These new studies follow a number of other key reports that have found low methane emission leakage rates. Most importantly, the U.S. Environmental Protection Agency (EPA) latest Greenhouse Gas Inventory found a dramatic decline in methane emissions from natural gas production in recent years. According to the EPA, methane emissions from natural gas production have fallen 38 percent since 2005. Over the same period, U.S. natural gas production has increased by 26 percent.
Earlier this year, researchers from the University of Colorado at Boulder and the National Oceanic and Atmospheric Administration (NOAA) released a report, which found that methane leakage rates from three major shale developing regions – the Haynesville shale region in Texas/northwestern Louisiana, the Fayetteville shale region in Arkansas, and the northeastern Pennsylvania portion of the Marcellus shale – are in line with EPA’s leakage estimate of 1.1 percent of production. Importantly, the areas of study collectively represent over half of the United States’ total shale gas production.
EDF’s previous studies, done in conjunction with the University of Texas, also found very low methane leakage rates. These studies concluded that methane emissions from the upstream portion of the supply chain are only 0.38 percent of production. That’s about 10 percent lower than what the same research team found in a study released in September 2013.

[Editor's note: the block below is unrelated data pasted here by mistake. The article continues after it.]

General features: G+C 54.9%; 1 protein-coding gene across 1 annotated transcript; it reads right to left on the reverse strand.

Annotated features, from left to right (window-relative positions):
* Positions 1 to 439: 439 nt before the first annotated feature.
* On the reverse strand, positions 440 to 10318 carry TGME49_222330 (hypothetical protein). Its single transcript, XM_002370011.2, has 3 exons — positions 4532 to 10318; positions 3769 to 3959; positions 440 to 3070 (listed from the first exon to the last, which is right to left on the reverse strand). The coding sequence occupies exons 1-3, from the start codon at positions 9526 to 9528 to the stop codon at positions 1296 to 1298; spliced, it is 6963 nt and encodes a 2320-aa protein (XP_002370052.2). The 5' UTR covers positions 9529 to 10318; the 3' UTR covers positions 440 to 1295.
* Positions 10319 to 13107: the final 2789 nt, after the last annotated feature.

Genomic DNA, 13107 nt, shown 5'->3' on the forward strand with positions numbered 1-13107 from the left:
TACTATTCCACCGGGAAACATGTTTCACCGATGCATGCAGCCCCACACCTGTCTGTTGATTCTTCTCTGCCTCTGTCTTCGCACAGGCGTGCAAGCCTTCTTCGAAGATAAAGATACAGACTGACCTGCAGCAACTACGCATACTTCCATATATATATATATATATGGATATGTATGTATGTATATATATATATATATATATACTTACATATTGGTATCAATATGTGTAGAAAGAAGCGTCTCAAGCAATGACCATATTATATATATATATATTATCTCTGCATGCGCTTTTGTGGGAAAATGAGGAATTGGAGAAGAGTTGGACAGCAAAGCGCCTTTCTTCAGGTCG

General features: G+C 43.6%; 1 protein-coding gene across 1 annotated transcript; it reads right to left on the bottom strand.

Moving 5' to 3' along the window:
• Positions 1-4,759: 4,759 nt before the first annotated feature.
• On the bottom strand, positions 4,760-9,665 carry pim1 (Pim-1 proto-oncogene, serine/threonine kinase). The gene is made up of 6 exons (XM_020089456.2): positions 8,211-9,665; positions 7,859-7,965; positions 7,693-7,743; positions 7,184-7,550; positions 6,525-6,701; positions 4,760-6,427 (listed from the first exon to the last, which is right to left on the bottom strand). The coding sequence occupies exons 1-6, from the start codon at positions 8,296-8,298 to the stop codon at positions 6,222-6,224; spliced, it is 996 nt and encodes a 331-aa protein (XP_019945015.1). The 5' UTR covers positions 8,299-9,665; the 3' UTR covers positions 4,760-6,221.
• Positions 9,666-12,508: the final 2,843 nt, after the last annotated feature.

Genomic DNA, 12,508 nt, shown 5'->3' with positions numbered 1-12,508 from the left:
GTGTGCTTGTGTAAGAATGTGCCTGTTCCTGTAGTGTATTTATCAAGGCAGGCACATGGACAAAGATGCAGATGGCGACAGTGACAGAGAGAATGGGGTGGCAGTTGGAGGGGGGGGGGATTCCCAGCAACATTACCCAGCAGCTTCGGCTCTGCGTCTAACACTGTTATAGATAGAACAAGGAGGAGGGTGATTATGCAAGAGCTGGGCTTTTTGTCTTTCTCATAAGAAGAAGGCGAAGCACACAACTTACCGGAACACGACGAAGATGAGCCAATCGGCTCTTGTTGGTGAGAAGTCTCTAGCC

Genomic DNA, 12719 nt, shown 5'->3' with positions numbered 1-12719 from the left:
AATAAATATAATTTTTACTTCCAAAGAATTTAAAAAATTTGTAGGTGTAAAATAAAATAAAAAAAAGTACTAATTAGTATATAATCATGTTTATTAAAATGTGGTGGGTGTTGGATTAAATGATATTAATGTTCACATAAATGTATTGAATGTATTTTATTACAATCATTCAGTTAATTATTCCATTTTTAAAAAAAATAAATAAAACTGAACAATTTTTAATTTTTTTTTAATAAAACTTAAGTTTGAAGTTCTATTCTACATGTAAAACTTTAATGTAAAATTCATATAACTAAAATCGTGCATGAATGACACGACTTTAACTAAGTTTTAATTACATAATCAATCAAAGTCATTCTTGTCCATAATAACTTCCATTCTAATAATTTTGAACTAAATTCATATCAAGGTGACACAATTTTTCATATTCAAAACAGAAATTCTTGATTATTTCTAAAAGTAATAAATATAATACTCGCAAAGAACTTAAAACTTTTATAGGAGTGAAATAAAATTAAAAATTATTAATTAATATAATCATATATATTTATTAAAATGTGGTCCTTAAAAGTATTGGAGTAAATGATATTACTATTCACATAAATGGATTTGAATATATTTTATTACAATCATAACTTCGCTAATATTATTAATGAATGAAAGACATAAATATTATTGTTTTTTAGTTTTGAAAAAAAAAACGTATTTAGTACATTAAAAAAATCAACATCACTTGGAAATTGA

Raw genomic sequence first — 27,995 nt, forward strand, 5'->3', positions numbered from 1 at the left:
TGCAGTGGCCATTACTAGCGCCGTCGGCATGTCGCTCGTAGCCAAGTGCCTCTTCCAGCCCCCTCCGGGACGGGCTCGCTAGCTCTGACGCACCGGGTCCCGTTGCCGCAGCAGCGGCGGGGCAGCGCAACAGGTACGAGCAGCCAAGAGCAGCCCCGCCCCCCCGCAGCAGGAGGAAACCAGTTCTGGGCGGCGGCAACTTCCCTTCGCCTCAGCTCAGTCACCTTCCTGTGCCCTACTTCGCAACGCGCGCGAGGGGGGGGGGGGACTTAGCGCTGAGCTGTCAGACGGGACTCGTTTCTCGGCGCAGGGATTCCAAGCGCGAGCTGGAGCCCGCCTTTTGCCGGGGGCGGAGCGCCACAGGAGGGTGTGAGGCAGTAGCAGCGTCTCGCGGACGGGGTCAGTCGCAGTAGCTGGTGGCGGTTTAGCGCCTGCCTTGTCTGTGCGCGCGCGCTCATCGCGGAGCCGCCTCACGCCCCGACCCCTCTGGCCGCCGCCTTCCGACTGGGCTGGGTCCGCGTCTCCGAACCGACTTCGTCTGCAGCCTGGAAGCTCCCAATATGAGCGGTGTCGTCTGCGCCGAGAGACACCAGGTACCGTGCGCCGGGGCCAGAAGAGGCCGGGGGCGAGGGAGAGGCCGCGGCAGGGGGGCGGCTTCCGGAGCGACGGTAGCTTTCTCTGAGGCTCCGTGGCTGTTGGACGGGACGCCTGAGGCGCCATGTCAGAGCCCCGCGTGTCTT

Reports from MIT, the University of Maryland, multiple reports from the U.S. Department of Energy, Carnegie Mellon and even Cornell University have found methane leakage rates that are low – and far below what activists have claimed.
Fact #3: Examples of high emissions were the exception rather than the rule
The Zavala-Araiza et al study observes,
“Emissions from natural gas production sites are characterized by skewed distributions, where a small percentage of sites – commonly labeled super-emitters – account for the majority of emissions” (p. 8167; emphasis added).
A release from the University of Houston further noted that a “few individual sites” had high methane loss rates. They further noted a leakage range of 0.01 percent to 47.8 percent, although the median leakage – 2.1 percent – indicates “the vast majority [were] on the lower end” of the scale, according to the Texas Tribune.